- Over 140 – Genius or near genius
- 120 – 140 – Very superior intelligence
- 110 – 119 -Superiorintelligence
- 90 – 109 -Normalor average intelligence
- 80 – 89 – Dullness
- 70 – 79 – Borderline deficiency
- Under 70 – Definite feeble-mindedness
The properties of the normal distribution apply to IQ scores:
- 50% of IQ scores fall between 90 and 110
- 70% of IQ scores fall between 85 and 115
- 95% of IQ scores fall between 70 and 130
- 99.5% of IQ scores fall between 60 and 140
5% of people have an IQ under 70 and this is generally considered as the benchmark for “mental retardation”, a condition of limited mental ability in that it produces difficulty in adapting to the demands of life. Severity of mental retardation can be broken into 4 levels:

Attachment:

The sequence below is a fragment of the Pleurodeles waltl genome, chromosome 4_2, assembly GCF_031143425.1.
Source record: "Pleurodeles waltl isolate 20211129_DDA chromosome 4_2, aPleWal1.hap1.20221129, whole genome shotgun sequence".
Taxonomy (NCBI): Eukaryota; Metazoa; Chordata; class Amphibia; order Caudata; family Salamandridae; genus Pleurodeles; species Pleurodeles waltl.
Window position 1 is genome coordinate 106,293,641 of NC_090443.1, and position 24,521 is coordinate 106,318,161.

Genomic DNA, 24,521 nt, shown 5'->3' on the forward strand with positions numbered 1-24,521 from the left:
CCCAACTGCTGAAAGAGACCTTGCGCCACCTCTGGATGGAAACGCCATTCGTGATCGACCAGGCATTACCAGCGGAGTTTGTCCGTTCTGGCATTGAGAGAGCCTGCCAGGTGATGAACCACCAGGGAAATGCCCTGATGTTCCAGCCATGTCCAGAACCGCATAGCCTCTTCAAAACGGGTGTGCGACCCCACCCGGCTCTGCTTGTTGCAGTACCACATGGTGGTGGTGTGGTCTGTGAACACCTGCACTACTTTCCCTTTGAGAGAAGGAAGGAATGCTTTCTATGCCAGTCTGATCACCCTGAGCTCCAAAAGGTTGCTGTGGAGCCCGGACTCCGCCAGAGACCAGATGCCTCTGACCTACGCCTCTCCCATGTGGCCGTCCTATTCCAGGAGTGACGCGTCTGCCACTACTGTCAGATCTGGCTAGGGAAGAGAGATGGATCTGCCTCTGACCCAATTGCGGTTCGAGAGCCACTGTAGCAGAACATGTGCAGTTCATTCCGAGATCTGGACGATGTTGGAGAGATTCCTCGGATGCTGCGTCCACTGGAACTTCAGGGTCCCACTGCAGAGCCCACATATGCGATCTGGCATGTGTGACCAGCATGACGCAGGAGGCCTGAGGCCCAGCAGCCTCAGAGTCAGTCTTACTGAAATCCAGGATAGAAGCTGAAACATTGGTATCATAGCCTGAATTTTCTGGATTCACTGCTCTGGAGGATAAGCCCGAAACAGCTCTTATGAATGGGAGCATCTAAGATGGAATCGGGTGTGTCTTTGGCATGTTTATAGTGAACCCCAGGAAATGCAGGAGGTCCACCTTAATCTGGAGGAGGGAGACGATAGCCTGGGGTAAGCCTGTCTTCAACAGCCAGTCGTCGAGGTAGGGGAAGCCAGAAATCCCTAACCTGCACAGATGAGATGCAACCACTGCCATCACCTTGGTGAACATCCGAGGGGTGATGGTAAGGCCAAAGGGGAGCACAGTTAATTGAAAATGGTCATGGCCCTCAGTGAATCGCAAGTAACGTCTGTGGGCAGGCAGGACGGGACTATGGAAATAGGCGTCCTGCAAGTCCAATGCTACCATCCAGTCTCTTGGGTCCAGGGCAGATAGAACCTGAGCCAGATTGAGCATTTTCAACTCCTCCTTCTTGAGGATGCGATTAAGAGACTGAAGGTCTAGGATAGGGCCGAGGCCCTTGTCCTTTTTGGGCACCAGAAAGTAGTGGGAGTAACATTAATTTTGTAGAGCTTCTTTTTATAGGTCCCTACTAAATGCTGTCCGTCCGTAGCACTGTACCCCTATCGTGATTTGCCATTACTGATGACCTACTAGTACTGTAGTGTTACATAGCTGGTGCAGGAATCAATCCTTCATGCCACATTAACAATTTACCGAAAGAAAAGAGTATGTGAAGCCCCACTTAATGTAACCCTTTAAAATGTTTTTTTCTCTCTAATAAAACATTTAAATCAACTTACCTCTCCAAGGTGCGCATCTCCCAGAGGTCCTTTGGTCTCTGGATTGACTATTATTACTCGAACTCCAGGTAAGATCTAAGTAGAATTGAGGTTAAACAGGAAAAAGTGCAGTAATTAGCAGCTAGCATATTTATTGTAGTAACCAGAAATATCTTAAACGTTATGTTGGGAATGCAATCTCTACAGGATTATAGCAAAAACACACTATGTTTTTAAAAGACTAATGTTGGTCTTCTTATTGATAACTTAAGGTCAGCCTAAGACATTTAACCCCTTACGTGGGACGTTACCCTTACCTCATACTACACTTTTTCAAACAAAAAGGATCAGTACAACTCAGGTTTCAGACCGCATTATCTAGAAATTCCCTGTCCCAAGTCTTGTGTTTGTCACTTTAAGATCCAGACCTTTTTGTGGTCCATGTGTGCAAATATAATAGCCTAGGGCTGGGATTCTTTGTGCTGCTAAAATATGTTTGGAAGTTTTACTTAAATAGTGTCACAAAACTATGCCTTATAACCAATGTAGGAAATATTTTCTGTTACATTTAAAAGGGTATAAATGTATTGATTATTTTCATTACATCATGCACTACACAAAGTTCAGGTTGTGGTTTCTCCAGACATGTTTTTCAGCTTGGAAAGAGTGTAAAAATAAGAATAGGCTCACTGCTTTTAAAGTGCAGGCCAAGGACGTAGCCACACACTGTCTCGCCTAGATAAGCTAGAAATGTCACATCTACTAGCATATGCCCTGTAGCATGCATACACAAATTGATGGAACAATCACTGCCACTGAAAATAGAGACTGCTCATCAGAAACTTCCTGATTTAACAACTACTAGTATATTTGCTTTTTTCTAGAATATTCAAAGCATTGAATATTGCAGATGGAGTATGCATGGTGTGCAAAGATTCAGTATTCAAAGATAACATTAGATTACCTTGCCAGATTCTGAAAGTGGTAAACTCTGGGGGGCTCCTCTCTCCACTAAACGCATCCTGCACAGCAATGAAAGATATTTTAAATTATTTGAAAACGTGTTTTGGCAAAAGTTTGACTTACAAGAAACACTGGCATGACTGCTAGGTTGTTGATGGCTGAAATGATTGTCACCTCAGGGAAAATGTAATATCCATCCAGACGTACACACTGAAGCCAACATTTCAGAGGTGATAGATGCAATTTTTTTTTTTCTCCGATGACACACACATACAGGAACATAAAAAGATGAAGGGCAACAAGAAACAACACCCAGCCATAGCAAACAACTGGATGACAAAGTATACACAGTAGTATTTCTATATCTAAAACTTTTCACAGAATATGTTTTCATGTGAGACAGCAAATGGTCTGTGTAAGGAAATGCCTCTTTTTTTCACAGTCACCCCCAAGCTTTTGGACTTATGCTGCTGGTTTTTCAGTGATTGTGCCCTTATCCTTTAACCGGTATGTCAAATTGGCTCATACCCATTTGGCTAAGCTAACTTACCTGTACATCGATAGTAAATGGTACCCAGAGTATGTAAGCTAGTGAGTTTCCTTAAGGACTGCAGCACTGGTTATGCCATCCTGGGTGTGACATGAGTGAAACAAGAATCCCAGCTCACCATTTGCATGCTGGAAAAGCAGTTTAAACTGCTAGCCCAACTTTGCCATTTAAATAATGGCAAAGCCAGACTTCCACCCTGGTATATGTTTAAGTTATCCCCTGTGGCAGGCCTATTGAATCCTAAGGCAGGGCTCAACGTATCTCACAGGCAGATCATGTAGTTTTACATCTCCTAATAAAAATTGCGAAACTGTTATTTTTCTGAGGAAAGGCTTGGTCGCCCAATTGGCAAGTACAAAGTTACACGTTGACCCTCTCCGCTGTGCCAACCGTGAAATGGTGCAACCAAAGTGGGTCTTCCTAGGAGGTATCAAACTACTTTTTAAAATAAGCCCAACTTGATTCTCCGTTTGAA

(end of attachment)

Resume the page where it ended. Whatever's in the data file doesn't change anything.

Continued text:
- 50-70 – Mild mental retardation (85%)
- 35-50 – Moderate mental retardation (10%)
- 20-35 – Severe mental retardation (4%)
- IQ < 20 – Profound mental retardation (1%)
‘Genius IQ’ is generally considered to begin around 140 to 145, representing ~.25% of the population (1 in 400). Here’s a rough guide:
- 115-124 – Above average (e.g., university students)
- 125-134 – Gifted (e.g., post-graduate students)
- 135-144 – Highly gifted (e.g., intellectuals)
- 145-154 – Genius (e.g., professors)
- 155-164 – Genius (e.g., Nobel Prize winners)
- 165-179 – High genius
- 180-200 – Highest genius
- >200 – Immeasurable genius
Note: Einstein was considered to “only” have an IQ of about 160.
In the article “Identifying the Most Intelligent Person in the World” by Dayahka writes: Howard Gardner, Harvard educational psychologist, has identified nine (9) types of intelligence. Traditional education (and IQ tests) have measured only two of these types (mathematical and linguistic). All people have these nine types of intelligence, but they develop usually only one or two of them. No one is known to have mastered all nine (none of the great masters or gurus or buddhas).